Skip to main content

Gender equality

You and Oxfam, tackling gender injustice

Discrimination, inequality and injustice are major causes of poverty worldwide, and women and girls bear the brunt of it in all aspects of their lives.

Statistically, you’re more likely to be living in poverty if you’re a woman. And if you’re a woman, you’re also likely to be doing most of the unpaid work. Compared to men, women have fewer resources, less power and less influence in decision-making.

What is Oxfam doing to help?

Right across the globe, we partner with local organisations and governments to implement programs and projects that promote women’s rights and gender equality. Here are just a few of the many ways we are making a difference:

In Fiji, our ‘Shifting Power, Shifting Voice’ project supports the economic empowerment of women and people in sexual and gender minority communities.

In Pakistan, we are empowering women to become leaders and to gain equal participation in political processes.

In Papua New Guinea, we are striving to end violence against women and girls, including sorcery-related violence.

In Solomon Islands, we are motivating men and boys to reject family violence and adopt healthy attitudes and behaviour toward women and girls.

In Vanuatu, we are creating opportunities for women, people with disabilities, young people and sexual and gender minority communities to earn a living

The Impact of our work


Natalia’s story

Before she put pen to paper, Natalia's dream for a new house may have seemed unattainable. But her happy new home is proof that if you can see it, you can be it.

Read More


Samreen's story

Many 17 year olds look forward to the moment when they turn 18 and can legally vote but not many plan to stand for election the same year.

Read More

Papua New Guinea

Onano’s story

When women can earn a living it not only improves gender equality, it also helps whole communities lift themselves out of poverty.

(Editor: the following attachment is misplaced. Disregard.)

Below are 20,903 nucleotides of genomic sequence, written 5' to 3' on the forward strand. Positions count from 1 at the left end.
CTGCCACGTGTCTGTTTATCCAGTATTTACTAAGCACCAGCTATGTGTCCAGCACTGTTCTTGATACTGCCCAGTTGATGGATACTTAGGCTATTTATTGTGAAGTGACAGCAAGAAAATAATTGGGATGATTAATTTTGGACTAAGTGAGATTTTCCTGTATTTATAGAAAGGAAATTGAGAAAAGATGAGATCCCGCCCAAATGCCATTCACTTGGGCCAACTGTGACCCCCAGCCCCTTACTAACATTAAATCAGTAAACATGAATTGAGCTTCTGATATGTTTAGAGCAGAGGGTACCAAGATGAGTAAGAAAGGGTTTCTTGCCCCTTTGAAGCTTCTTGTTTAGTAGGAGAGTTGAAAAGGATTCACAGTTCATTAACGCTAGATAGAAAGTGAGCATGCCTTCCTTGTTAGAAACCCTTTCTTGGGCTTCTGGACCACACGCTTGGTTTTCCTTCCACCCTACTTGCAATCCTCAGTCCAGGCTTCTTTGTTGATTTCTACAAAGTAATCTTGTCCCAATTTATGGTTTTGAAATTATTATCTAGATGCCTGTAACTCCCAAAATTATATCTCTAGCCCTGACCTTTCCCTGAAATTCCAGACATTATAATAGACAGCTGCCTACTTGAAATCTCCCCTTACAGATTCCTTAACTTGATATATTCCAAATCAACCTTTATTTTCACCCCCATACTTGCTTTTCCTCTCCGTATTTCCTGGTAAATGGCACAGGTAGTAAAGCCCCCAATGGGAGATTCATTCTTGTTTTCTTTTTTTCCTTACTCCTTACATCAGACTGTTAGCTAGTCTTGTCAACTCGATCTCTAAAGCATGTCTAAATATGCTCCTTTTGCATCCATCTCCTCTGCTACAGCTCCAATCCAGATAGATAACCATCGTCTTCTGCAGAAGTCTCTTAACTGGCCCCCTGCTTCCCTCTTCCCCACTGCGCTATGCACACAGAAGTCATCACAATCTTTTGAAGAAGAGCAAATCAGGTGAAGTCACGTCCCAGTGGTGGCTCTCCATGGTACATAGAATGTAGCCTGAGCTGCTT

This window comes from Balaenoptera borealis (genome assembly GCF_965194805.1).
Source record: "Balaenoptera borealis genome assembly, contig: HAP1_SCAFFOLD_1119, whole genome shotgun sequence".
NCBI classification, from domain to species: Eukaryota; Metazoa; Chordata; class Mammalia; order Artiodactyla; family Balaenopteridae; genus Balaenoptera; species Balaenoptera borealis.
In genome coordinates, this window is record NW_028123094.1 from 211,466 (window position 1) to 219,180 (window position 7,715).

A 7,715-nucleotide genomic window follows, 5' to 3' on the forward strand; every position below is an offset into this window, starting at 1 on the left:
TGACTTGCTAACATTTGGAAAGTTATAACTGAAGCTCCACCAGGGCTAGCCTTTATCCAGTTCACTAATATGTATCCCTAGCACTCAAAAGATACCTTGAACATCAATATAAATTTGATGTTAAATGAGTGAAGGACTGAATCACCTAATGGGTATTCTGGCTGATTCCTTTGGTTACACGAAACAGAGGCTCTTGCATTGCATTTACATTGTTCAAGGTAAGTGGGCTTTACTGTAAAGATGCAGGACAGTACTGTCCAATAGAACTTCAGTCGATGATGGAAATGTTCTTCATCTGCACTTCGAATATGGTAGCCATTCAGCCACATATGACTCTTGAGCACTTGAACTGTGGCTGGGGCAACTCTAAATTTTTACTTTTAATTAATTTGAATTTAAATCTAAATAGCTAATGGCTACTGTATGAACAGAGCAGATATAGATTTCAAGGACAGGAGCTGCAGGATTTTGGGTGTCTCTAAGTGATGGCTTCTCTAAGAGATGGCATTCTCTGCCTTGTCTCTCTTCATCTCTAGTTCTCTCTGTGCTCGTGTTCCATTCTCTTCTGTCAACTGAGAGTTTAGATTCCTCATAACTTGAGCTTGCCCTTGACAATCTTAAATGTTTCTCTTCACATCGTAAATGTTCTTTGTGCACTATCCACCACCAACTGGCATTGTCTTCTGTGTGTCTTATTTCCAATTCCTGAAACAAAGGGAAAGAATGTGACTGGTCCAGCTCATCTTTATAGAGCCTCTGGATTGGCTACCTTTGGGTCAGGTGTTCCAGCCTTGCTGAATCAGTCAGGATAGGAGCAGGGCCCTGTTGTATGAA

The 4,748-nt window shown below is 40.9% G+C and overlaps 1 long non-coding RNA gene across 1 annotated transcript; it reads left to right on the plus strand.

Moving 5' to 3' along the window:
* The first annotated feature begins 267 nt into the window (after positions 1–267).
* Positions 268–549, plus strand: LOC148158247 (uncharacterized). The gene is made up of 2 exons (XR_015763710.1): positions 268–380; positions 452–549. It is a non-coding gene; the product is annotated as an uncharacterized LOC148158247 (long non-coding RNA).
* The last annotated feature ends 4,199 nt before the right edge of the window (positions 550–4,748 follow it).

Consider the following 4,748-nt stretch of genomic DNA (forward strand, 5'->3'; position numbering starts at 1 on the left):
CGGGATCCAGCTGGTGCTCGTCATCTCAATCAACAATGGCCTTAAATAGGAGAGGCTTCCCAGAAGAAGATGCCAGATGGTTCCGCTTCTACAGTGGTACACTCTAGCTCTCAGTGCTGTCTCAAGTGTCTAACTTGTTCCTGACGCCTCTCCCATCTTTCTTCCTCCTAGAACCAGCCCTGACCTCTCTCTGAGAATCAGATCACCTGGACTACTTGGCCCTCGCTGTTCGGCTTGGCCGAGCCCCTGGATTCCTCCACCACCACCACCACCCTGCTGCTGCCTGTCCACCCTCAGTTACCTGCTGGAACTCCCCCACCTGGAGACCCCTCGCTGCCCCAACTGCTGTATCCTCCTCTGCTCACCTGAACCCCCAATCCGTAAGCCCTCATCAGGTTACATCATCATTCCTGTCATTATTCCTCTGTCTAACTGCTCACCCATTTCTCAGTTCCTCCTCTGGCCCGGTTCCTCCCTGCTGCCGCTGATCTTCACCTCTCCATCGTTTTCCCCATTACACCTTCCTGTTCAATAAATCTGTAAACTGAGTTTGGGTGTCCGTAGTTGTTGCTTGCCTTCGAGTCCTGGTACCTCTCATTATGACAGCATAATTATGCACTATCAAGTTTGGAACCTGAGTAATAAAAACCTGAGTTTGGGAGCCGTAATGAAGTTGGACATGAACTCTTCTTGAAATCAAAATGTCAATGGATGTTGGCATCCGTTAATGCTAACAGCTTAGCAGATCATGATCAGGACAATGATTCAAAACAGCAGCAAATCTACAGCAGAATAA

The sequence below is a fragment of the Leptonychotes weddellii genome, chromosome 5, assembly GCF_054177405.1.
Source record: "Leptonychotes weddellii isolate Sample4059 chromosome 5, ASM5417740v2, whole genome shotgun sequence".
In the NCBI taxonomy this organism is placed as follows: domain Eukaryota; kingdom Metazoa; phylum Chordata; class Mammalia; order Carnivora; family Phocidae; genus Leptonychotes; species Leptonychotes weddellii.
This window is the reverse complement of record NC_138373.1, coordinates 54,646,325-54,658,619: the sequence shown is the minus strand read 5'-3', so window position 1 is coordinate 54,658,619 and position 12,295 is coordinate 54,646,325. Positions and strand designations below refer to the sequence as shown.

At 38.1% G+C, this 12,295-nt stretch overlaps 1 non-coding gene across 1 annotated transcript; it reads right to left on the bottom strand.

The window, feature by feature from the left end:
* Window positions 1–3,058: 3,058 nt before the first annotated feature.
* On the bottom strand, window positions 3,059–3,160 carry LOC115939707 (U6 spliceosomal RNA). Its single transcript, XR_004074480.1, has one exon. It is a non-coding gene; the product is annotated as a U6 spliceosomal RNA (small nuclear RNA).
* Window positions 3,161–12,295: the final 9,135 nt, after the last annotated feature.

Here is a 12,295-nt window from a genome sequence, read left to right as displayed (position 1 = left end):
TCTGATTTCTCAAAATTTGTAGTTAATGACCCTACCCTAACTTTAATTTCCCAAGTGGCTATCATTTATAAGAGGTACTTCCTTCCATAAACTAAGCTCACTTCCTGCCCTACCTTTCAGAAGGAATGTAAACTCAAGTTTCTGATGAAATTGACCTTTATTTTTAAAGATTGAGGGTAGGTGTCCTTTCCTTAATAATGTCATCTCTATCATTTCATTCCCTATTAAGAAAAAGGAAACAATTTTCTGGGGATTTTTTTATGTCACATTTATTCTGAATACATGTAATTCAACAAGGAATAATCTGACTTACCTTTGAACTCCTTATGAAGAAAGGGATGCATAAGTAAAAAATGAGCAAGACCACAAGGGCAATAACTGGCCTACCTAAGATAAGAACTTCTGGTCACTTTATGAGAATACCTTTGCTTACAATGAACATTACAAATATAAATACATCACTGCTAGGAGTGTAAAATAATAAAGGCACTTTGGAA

Read More

Papua New Guinea

Eriko’s story

Violence against women and girls is alarmingly common in Papua New Guinea. Oxfam is working with trailblazers like Eriko to empower women and build a safer future.

Read More

Papua New Guinea

Brenda’s story

Oxfam has been providing rainwater harvesting systems and tanks, and gravity-fed water supply systems to store enough rainwater for schools and whole communities.

Watch video

How can you help

Get fast facts on gender equality


Demand a living wage for the women who make our clothes


Make a general donation to Oxfam



Why is gender equality important?

We believe that achieving gender equality means more than giving women and girls the same opportunities to learn and earn as men. It means appointing women to more leadership roles. It means ending the sexual and physical violence that permeates societies, worldwide. And it means working with men and boys to debunk beliefs and systems that oppress women. We’ve made great progress on women’s rights in many parts of the world, but the quest for gender equality is unfinished. 

Why does gender matters when you’re tackling poverty?

When we talk about gender, we’re not talking about a person’s sex but the social relationships between men and women. These constructed gender roles directly affect a person’s ability to access and control resources. This explains why gender and poverty are so inextricably linked. 

In many parts of the world, people are also marginalised on the basis of their gender identity and expression, as well as their sexual orientation or sex characteristics. We believe that sexual and gender minority communities should have the opportunity to participate more equally in the world around them. That’s why we support projects around the world that empower women and sexual and gender minority communities 
In many instances, we work in communities where harmful gender roles are deeply entrenched. Many are male-dominated communities, where women are denied their rights and disadvantaged as a result.

Add impact to your inbox

Stay up to date with our news, programs and appeals.

By submitting this form, you agree to receive emails from Oxfam and can unsubscribe at any time. See Oxfam’s Privacy Policy for more information.